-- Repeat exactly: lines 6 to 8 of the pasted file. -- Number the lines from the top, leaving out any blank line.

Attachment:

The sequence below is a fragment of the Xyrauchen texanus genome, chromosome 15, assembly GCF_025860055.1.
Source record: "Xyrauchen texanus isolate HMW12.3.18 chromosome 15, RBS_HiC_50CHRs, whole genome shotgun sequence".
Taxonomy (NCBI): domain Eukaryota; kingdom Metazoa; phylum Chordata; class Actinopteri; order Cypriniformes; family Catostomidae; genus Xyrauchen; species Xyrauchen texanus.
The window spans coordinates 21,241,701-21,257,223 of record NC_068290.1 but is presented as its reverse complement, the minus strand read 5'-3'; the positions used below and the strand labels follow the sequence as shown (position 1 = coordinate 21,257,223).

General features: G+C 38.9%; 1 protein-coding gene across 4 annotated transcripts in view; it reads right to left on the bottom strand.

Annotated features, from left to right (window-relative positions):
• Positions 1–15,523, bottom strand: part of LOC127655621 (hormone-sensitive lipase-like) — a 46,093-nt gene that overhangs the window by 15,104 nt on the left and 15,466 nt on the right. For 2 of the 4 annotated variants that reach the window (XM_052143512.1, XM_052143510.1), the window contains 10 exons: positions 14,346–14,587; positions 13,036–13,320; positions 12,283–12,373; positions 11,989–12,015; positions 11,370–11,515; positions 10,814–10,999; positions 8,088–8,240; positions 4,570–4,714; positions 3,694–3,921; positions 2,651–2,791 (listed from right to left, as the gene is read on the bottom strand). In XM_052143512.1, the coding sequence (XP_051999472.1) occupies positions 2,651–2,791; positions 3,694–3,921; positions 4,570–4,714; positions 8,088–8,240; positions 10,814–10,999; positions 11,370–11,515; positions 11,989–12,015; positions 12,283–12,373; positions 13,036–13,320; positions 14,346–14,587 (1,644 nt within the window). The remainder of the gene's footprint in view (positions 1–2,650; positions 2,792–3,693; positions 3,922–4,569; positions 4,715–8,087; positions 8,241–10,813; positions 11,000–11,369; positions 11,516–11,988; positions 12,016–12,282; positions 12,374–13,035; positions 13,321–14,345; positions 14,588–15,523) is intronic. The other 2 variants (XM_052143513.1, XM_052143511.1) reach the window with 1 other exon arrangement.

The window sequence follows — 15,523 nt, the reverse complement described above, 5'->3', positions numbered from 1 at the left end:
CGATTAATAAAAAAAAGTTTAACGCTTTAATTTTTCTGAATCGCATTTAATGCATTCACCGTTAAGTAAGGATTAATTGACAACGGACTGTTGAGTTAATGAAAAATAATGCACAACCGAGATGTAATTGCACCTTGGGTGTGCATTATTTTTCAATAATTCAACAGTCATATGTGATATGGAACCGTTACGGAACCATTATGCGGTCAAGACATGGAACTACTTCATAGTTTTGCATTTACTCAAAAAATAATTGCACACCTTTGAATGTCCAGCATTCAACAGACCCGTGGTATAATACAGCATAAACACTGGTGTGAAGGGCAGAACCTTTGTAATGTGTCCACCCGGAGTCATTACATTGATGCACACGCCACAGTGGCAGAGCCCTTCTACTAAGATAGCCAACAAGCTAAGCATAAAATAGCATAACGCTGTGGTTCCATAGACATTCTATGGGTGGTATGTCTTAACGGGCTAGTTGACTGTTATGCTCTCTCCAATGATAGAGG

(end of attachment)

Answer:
Annotated features, from left to right (window-relative positions):
• Positions 1–15,523, bottom strand: part of LOC127655621 (hormone-sensitive lipase-like) — a 46,093-nt gene that overhangs the window by 15,104 nt on the left and 15,466 nt on the right. For 2 of the 4 annotated variants that reach the window (XM_052143512.1, XM_052143510.1), the window contains 10 exons: positions 14,346–14,587; positions 13,036–13,320; positions 12,283–12,373; positions 11,989–12,015; positions 11,370–11,515; positions 10,814–10,999; positions 8,088–8,240; positions 4,570–4,714; positions 3,694–3,921; positions 2,651–2,791 (listed from right to left, as the gene is read on the bottom strand). In XM_052143512.1, the coding sequence (XP_051999472.1) occupies positions 2,651–2,791; positions 3,694–3,921; positions 4,570–4,714; positions 8,088–8,240; positions 10,814–10,999; positions 11,370–11,515; positions 11,989–12,015; positions 12,283–12,373; positions 13,036–13,320; positions 14,346–14,587 (1,644 nt within the window). The remainder of the gene's footprint in view (positions 1–2,650; positions 2,792–3,693; positions 3,922–4,569; positions 4,715–8,087; positions 8,241–10,813; positions 11,000–11,369; positions 11,516–11,988; positions 12,016–12,282; positions 12,374–13,035; positions 13,321–14,345; positions 14,588–15,523) is intronic. The other 2 variants (XM_052143513.1, XM_052143511.1) reach the window with 1 other exon arrangement.

The window sequence follows — 15,523 nt, the reverse complement described above, 5'->3', positions numbered from 1 at the left end: